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Ranty Islam | Reporter's Log

Disaster and climate science – the story of Mt Pinatubo

This is a post-script to the blog entries from the Philippines by our reporter Carl Gierstorfer:

On my last day before returning to Berlin, I climbed Mount Pinatubo. Or rather what's left of Mount Pinatubo. Because in June 1991 a series of volcanic eruptions blew the top 160 meters off this mountain. A cloud of volcanic ash rose some 34 kilometers into the Earth's atmosphere (here is some more information and a picture from space, taken by the orbiting Shuttle crew). The evil twist in Pinatubo's eruption was that it coincided with a typhoon sweeping over Luzon Island. The heavy rains washed out much of the ash and deposited it over a wide area. Mudslides, called Lahars, destroyed villages and left 700 people dead. Large parts of this rice granary of the Philippines were covered in sediments up to one meter high. Probably worst hit were the indigenous Aeta people who used to live on the slopes of Mt Pinatubo. Although they managed to flee before the eruption, their habitat was destroyed; they were resettled in refugee camps, where many ended up as beggars and alcoholics.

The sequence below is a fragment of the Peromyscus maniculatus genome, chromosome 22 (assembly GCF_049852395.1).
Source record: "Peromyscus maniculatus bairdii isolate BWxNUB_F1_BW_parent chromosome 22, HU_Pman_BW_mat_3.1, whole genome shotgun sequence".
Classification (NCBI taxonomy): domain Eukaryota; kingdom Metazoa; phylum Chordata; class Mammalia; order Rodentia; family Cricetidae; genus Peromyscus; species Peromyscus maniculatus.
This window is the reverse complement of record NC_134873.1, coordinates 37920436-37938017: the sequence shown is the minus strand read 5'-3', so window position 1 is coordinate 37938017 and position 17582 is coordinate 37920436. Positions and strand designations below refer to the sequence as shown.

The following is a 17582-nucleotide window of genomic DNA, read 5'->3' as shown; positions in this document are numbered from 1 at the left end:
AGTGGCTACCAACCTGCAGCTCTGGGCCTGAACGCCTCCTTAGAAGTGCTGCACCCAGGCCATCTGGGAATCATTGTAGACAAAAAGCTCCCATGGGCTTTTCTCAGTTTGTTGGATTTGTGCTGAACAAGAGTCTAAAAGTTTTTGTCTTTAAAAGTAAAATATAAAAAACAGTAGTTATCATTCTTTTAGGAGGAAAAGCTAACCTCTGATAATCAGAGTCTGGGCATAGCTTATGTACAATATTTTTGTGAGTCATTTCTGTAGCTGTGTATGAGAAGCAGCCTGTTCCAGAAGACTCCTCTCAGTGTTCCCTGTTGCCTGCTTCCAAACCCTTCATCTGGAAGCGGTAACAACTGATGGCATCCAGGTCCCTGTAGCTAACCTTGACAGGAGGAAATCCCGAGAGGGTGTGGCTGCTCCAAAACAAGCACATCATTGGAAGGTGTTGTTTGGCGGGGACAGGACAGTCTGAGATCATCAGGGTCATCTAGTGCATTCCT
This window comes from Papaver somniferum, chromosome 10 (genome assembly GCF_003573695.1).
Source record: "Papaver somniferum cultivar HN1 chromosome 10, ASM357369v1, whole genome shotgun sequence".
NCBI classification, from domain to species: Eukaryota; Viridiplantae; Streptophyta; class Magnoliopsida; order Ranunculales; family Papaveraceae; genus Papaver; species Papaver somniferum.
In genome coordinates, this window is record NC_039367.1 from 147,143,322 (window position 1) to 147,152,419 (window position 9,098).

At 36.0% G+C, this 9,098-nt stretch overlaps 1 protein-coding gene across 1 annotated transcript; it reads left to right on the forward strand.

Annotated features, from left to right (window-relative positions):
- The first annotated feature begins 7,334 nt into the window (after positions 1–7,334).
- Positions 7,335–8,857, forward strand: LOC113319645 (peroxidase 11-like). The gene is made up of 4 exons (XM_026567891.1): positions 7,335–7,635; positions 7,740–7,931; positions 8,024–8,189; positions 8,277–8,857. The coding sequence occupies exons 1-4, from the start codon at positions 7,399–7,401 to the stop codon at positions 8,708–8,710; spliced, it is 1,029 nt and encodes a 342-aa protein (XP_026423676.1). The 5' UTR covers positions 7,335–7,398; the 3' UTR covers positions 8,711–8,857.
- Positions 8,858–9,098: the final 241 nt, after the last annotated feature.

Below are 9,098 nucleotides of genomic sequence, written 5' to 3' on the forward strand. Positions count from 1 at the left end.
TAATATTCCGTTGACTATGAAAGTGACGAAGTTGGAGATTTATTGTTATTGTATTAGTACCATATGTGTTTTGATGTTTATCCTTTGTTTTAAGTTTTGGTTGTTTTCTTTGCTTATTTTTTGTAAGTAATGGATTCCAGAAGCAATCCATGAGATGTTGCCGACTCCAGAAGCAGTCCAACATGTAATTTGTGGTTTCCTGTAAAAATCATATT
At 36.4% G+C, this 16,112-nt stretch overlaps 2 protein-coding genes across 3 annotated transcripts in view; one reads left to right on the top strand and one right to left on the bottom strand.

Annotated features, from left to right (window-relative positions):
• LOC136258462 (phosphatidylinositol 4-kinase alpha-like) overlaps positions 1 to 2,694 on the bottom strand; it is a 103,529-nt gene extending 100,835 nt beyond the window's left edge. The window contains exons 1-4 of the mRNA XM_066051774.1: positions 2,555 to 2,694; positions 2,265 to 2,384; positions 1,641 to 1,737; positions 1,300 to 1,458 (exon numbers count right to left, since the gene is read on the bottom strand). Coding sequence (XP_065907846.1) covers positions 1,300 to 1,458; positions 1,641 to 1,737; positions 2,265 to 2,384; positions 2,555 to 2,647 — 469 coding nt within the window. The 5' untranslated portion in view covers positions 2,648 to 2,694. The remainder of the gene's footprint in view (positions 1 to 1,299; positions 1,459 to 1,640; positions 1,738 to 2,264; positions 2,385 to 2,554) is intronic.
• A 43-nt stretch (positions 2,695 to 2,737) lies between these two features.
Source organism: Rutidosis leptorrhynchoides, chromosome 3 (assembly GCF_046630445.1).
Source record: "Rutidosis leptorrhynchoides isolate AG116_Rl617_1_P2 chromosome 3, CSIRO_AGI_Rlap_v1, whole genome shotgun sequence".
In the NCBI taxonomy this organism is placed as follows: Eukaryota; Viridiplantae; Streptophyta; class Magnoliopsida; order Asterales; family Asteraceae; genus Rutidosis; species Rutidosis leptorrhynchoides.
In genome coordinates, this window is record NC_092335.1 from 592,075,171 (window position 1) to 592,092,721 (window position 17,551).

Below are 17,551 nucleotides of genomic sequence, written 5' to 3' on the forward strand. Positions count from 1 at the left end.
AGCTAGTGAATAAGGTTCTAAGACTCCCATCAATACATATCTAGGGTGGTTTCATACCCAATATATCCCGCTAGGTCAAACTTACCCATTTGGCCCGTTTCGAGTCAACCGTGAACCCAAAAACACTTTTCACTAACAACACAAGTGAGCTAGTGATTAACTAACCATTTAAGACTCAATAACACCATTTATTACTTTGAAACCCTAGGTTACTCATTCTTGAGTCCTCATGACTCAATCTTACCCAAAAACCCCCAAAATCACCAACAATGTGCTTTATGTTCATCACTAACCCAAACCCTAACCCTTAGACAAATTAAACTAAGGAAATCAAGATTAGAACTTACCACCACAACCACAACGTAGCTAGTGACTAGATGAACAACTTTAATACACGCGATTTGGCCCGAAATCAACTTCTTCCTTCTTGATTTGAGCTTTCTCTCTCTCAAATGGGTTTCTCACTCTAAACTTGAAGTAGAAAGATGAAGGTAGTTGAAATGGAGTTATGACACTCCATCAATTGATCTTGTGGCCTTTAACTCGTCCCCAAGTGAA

The eruption had quite a dramatic effect on the world's climate. The following winter was unusually warm in the Northern hemisphere, while the Near East saw snow and corals died of cold shock in the Red Sea. For scientists these climate anomalies were a unique chance to calibrate their models against reality.

This is a short video I shot of the Pinatubo crater lake. What once must have been the most hostile spot on this planet is today a strangely tranquil and peaceful place. But don't be mistaken: Pinatubo is just sleeping as the bubbles of sulphuric gas and spots of hot water remind us. Enjoy.


February 22, 2011



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